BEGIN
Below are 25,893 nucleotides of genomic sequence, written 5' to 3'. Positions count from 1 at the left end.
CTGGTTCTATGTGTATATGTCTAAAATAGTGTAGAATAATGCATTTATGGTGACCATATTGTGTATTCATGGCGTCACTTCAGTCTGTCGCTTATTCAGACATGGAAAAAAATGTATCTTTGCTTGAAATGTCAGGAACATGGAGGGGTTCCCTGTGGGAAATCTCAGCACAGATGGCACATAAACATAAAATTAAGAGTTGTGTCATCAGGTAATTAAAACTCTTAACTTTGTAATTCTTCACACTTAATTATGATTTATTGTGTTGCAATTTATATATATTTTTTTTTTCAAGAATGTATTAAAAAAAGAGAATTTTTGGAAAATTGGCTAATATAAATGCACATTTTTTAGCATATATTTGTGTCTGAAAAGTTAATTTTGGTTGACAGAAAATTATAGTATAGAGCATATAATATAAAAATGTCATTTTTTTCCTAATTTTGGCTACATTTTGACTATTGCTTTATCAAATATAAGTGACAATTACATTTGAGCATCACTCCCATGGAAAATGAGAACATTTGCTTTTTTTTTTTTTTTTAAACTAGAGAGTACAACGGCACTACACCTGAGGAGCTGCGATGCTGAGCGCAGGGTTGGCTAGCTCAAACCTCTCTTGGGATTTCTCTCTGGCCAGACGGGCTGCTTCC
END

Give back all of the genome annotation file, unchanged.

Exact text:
Below are 25,893 nucleotides of genomic sequence, written 5' to 3'. Positions count from 1 at the left end.
CTGGTTCTATGTGTATATGTCTAAAATAGTGTAGAATAATGCATTTATGGTGACCATATTGTGTATTCATGGCGTCACTTCAGTCTGTCGCTTATTCAGACATGGAAAAAAATGTATCTTTGCTTGAAATGTCAGGAACATGGAGGGGTTCCCTGTGGGAAATCTCAGCACAGATGGCACATAAACATAAAATTAAGAGTTGTGTCATCAGGTAATTAAAACTCTTAACTTTGTAATTCTTCACACTTAATTATGATTTATTGTGTTGCAATTTATATATATTTTTTTTTTCAAGAATGTATTAAAAAAAGAGAATTTTTGGAAAATTGGCTAATATAAATGCACATTTTTTAGCATATATTTGTGTCTGAAAAGTTAATTTTGGTTGACAGAAAATTATAGTATAGAGCATATAATATAAAAATGTCATTTTTTTCCTAATTTTGGCTACATTTTGACTATTGCTTTATCAAATATAAGTGACAATTACATTTGAGCATCACTCCCATGGAAAATGAGAACATTTGCTTTTTTTTTTTTTTTTAAACTAGAGAGTACAACGGCACTACACCTGAGGAGCTGCGATGCTGAGCGCAGGGTTGGCTAGCTCAAACCTCTCTTGGGATTTCTCTCTGGCCAGACGGGCTGCTTCC